There was an image formed in my mind after I read a book called War and Peace in Hanoi and Tonkin, which was written by a French military doctor. In one chapter he depicted an execution by capital punishment. The scene took place on a wasteland outside Hanoi. This bandit was beheaded for his crime while the onlookers, some being his relatives with children, watched in muted fascination and horror. While reading it, I imagined a boy—his son—was witnessing the decapitation of his father by the hand of the executioner. I pictured him and his mother as they collected the body without the head which the government would display at the entrance of the village his father had looted. I thought what if the boy later set out to steal the head so he could give his father an honorable burial. What if he got his hand on the executioner’s sabre and used it to kill the man who betrayed his father for a large bounty.
Tell us about your favorite character in this book!
Tài is my favorite character. I wanted to create a boy who was impetuous, single-minded and yet tender-hearted and loyal. He is flawed in this coming-of-age story. But he redeems himself with his charismatic and magnanimous personality in action. I hope that’s how he is seen by readers.
What message do you hope readers take away from the book?
I never intend to send readers any message in any novel I write. I don’t believe in it. But I like novels that give you fruit for thought. I like novels that offer a redemptive value. I hope Flesh does.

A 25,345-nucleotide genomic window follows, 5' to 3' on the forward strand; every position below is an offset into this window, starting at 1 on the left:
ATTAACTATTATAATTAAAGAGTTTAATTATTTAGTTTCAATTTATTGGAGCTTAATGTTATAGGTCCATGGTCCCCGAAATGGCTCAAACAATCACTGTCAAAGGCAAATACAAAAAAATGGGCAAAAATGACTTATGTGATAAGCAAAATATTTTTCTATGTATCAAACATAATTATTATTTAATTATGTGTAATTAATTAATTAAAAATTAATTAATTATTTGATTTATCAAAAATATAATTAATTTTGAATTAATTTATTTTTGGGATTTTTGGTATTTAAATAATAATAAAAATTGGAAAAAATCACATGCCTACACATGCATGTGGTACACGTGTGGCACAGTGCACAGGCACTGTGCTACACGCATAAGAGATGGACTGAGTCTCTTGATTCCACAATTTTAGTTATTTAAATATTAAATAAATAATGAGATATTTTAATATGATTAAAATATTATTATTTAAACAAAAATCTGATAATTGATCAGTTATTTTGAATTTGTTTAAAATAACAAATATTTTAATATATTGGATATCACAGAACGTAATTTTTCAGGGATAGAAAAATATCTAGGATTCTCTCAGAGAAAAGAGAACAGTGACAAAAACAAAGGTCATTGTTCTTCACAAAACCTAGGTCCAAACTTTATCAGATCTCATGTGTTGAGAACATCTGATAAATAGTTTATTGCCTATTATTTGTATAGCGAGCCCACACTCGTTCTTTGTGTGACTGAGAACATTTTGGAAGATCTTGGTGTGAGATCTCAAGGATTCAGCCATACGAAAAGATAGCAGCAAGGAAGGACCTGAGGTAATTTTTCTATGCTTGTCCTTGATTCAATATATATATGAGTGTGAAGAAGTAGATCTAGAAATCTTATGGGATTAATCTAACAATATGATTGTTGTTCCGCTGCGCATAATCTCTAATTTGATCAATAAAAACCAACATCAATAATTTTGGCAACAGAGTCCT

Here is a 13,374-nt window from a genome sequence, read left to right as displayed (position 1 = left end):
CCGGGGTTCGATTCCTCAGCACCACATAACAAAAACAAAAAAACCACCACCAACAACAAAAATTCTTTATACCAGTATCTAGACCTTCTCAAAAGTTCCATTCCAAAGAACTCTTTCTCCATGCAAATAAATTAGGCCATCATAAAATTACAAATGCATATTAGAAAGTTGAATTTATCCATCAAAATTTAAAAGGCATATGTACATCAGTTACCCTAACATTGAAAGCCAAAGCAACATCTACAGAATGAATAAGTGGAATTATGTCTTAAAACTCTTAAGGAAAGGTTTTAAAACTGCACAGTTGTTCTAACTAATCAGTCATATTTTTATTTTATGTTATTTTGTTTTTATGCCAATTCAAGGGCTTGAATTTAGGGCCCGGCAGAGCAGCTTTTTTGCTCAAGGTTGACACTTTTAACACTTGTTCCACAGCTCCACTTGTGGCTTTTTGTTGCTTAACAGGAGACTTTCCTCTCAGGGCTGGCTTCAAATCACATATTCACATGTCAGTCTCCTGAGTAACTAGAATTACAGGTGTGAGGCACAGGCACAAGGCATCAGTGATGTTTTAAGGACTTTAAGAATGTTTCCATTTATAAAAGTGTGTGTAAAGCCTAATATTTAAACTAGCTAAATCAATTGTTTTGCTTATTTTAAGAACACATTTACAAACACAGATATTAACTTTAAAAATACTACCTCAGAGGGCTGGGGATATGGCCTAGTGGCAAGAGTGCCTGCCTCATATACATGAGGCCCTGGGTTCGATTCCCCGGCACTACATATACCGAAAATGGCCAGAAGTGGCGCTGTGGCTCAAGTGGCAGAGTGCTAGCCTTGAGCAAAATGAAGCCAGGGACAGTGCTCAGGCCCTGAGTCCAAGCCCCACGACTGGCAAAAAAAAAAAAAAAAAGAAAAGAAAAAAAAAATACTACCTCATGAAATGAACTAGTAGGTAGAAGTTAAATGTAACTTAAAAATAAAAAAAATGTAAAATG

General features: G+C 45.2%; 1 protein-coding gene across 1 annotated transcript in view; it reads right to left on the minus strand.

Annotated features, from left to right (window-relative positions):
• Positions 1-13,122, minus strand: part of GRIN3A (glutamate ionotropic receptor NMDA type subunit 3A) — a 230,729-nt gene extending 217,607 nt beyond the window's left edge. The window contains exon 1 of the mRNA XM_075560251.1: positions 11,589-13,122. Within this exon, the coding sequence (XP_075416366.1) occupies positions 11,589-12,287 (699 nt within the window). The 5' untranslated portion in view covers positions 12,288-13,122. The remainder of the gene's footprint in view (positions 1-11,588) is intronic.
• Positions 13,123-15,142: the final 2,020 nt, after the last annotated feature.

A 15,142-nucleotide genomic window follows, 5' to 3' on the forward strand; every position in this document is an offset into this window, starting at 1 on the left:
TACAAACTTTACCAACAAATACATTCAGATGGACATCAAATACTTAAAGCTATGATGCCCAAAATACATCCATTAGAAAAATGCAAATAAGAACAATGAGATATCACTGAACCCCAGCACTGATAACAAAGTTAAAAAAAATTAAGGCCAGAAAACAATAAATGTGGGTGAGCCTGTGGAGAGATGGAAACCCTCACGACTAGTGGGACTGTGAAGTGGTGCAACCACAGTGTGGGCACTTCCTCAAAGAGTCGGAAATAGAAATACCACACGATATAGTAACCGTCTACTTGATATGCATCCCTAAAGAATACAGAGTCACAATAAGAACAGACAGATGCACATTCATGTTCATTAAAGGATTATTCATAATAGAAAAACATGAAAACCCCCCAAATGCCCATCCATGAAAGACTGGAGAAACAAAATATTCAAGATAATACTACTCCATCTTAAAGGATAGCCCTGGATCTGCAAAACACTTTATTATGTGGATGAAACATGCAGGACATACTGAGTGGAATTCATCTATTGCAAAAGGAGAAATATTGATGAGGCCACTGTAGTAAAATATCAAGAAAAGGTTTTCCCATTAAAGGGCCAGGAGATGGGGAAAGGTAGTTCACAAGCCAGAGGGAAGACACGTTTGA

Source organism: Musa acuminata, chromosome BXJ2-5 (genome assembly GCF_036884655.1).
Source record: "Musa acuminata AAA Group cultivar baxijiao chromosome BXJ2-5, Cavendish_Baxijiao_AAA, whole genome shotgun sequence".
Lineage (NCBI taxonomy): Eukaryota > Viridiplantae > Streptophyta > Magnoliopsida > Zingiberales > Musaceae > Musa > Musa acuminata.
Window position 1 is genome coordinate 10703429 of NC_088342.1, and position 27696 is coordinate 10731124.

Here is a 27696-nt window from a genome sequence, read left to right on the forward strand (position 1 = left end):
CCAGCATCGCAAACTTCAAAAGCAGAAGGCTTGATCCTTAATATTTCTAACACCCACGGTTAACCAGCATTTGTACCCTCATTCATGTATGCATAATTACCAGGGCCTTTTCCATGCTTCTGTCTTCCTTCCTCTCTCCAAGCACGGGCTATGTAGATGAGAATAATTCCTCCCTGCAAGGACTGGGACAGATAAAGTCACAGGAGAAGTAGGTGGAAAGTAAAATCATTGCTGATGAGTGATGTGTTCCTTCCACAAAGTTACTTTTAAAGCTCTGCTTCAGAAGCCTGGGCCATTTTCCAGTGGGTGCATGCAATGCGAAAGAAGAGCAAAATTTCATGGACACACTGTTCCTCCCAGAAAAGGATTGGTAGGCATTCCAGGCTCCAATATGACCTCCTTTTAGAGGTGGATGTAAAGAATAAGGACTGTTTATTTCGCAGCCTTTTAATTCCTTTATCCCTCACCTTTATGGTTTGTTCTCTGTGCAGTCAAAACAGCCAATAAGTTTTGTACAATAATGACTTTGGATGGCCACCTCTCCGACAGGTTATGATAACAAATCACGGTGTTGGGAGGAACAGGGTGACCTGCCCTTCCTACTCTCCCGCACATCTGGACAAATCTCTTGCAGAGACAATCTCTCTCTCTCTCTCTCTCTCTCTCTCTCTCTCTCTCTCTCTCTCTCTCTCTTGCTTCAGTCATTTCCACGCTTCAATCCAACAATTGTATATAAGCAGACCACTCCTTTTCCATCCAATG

What is your favorite scene in Flesh?
The final chapter entitled Xiaoli. She’s one of my favorite characters. The farewell scene at the dock before the ship departs is a poignant scene, considering the love that Tài and Xiaoli have for each other.
Which character in Flesh will be the most difficult to part with?
Xiaoli. Flesh is a multicultural love story between the two young souls brought together from the two countries with different cultures. The female presence and influence in Flesh is very strong. Yet the femininity for those females in Flesh is there, and Xiaoli epitomizes it. That explains why she deserves the final chapter named after her.
While writing Flesh, did you connect with one character more than the others? Who and how?
Absolutely. The protagonist has to be the one you as the creator are closely connected with. But at the same time you are connected with all other characters that you bring onstage. That’s the dynamics of self-discovery during the writing process. Being the Maker. Being everything and then back to being yourself.
What kind of research was involved for Flesh?
I spend much, much time in researching before I write. I’m a perfectionist and a harshest critic of myself. I have to know everything about what I’m going to write—well, sort of—before I ever pen the first word. For Flesh, I took time to research for the setting that took place at the turn of the 20th century. I bought reference books which were available only in printed books and complemented them with additional research materials obtained on the web. Indeed much research was done before I felt dead sure about writing it.
Do you have to be alone or have quiet to write?
A quiet room with a view over the back hill – though I’m not a bird watcher. A room with a bookcase, a desktop computer, a desktop phone, a cell phone, both of which I wish to never ring during my writing. On the wall facing me a painting of a stream in autumn. And a thermos of black coffee.